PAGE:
Beer Makes History
The Battle of Bunker Hill and the Evacuation of Boston

The Battle of Bunker Hill and the Evacuation of Boston

August 23, 2019

Shortly after war broke out in the countryside in 1775, the Battle of Bunker Hill raged. The colonists organized an army and forced British soldiers to evacuate Boston in March 1776. The colonies then approved the Declaration of Independence, capping off 10 ten years of resistance. Key Player: Benjamin Church

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"Boston in the American Revolution"

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Lexington, Concord, and the Start of the Revolutionary War

Lexington, Concord, and the Start of the Revolutionary War

August 16, 2019

General Gage tried a third failed powder raid in April 1775. British troops marched towards Concord and encountered local militia in Lexington. This standoff led to the “shot heard round the world” and the Battles of Lexington and Concord. Key Player: Thomas Gage

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Brooke's book: "Boston in the American Revolution"

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Punishment, Powder Raids, and the First Continental Congress

Punishment, Powder Raids, and the First Continental Congress

August 9, 2019

Parliament passed several laws in 1774 called the Coercive Acts as punishment for the Boston Tea Party. The laws inspired action in the countryside and a meeting in Philadelphia. General Gage began a new strategy to shut down colonial resistance by seizing colonial powder stores. Key Player: Paul Revere

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"Boston in the American Revolution"

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Boston’s Tea Party

Boston’s Tea Party

August 2, 2019

Things quieted down in Boston from 1770 to 1773 until Parliament passed another tax—the Tea Act. Bostonians targeted the Loyalists who were charged with enforcing it. When that didn’t get results, rebels revolted in a unique way: dumping the tea into the harbor. Key Player: Richard Clarke

Ye Olde Tavern Tours

"Boston in the American Revolution"

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The Boston Massacre

The Boston Massacre

July 26, 2019

Trouble was mounting between redcoats and rebels in Boston in 1770. Within 10 days, a British customs official killed a young boy, a huge fight between Bostonians and soldiers broke out, and redcoats shot and killed 5 people, in what would become known as the Boston Massacre. Key Player: Joseph Warren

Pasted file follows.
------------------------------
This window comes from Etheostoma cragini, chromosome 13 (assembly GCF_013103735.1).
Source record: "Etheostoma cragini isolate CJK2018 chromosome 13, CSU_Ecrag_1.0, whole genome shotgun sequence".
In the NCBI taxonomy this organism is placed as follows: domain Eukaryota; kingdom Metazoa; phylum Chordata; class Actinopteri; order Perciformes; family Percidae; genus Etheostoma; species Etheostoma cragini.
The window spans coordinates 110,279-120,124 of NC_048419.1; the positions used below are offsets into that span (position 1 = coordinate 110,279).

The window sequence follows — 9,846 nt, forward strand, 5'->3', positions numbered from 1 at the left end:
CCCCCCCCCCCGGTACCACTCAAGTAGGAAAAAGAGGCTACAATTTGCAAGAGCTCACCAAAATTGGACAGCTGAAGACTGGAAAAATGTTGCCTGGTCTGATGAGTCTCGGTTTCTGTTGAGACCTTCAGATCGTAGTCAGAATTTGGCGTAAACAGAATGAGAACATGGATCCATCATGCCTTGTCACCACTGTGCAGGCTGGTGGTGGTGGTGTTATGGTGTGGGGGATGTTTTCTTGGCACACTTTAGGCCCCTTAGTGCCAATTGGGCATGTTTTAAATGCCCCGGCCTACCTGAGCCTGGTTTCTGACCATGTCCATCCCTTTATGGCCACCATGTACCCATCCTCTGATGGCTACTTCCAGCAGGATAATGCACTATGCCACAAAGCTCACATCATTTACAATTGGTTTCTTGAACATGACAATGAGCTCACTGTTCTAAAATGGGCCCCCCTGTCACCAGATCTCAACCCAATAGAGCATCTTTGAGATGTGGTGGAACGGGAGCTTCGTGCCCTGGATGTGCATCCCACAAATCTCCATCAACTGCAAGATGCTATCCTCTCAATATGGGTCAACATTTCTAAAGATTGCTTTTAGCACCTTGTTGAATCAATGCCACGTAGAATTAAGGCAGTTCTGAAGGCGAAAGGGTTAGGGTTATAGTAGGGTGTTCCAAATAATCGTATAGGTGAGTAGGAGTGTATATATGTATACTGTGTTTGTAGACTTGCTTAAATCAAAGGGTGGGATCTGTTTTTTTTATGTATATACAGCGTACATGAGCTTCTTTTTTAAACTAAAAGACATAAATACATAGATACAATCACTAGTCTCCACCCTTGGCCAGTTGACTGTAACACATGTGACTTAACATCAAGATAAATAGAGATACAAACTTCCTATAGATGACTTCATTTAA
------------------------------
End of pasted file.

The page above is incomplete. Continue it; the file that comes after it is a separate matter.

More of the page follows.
Ye Olde Tavern Tours

"Boston in the American Revolution"

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Military Occupation: Standoffs, Trolling, and an Execution

Military Occupation: Standoffs, Trolling, and an Execution

July 19, 2019

Because of the increasingly violent mobs in Boston, Parliament sent 2,000 British troops to occupy and control the town. Townspeople struggled to live alongside the troops, their customs, and their debauchery. The tension ultimately resulted in a standoff. Key Player: Samuel Adams

Ye Olde Tavern Tours

Brooke's book: "Boston in the American Revolution"

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The Townshend Duties and Defending Liberty

The Townshend Duties and Defending Liberty

July 12, 2019

The cycle of Parliamentary taxation and resistance in Boston continued through 1768. One prominent merchant tries to get around the latest British tax by smuggling alcohol, but gets caught. Boston rebels riot in a spectacular fashion and Parliament responds with a heavy hand. Key Player: John Hancock

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"Boston in the American Revolution"

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Boston’s Violent Mobs Take on the Stamp Act

Boston’s Violent Mobs Take on the Stamp Act

July 5, 2019

Without much resistance against the Sugar Act, Parliament passed the Stamp Act in 1765. This time, Boston reacted violently, with two riots breaking out against top crown officials and their homes. Key Player: Thomas Hutchinson

Ye Olde Tavern Tours

"Boston in the American Revolution"

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Craft Beer Cellar

The Sugar Act: Rum, Smuggling, and Resistance

The Sugar Act: Rum, Smuggling, and Resistance

June 28, 2019

To decrease the British Empire’s debt, Parliament passed the Sugar Act in 1764. This law, and its tax on molasses, will disproportionately affect Massachusetts because it was home to the most prolific rum producers in the North American colonies. Key Players: Mercy Otis Warren and James Otis

Ye Olde Tavern Tours

"Boston in the American Revolution"

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Boston in 1763: Taverns, Brawls, and Crippling Debt

Boston in 1763: Taverns, Brawls, and Crippling Debt

June 10, 2019

In 1763, Boston and its residents loved to visit taverns, drink alcohol, fight in the streets, and debate politics. But the French and Indian War had just ended and an indebted British Empire was looking to tax their North American colonies, making life much more difficult. Key Player: Ebenezer Mackintosh

Ye Olde Tavern Tours

"Boston in the American Revolution"

Videos